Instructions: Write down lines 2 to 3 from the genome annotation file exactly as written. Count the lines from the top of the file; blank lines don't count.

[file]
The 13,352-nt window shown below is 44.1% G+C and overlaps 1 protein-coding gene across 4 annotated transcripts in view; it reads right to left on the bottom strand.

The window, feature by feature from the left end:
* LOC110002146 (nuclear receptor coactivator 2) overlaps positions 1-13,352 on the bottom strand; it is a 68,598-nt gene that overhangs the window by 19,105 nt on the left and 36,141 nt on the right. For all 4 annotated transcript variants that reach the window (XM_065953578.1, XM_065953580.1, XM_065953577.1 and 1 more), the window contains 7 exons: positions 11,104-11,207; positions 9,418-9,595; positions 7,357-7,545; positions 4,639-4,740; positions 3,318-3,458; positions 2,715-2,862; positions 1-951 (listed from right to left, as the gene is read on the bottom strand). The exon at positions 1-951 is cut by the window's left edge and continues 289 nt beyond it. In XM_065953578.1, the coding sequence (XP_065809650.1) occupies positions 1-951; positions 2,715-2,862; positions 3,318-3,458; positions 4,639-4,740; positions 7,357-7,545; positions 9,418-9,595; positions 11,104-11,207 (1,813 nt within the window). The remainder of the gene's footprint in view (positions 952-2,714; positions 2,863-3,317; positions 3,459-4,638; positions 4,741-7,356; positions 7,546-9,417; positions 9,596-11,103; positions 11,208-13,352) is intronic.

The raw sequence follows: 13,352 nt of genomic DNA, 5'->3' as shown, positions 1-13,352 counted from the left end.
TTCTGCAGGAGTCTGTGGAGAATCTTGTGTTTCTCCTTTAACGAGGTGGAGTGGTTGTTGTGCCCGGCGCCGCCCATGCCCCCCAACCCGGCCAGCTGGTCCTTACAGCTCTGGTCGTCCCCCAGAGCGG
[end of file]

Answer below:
The window, feature by feature from the left end:
* LOC110002146 (nuclear receptor coactivator 2) overlaps positions 1-13,352 on the bottom strand; it is a 68,598-nt gene that overhangs the window by 19,105 nt on the left and 36,141 nt on the right. For all 4 annotated transcript variants that reach the window (XM_065953578.1, XM_065953580.1, XM_065953577.1 and 1 more), the window contains 7 exons: positions 11,104-11,207; positions 9,418-9,595; positions 7,357-7,545; positions 4,639-4,740; positions 3,318-3,458; positions 2,715-2,862; positions 1-951 (listed from right to left, as the gene is read on the bottom strand). The exon at positions 1-951 is cut by the window's left edge and continues 289 nt beyond it. In XM_065953578.1, the coding sequence (XP_065809650.1) occupies positions 1-951; positions 2,715-2,862; positions 3,318-3,458; positions 4,639-4,740; positions 7,357-7,545; positions 9,418-9,595; positions 11,104-11,207 (1,813 nt within the window). The remainder of the gene's footprint in view (positions 952-2,714; positions 2,863-3,317; positions 3,459-4,638; positions 4,741-7,356; positions 7,546-9,417; positions 9,596-11,103; positions 11,208-13,352) is intronic.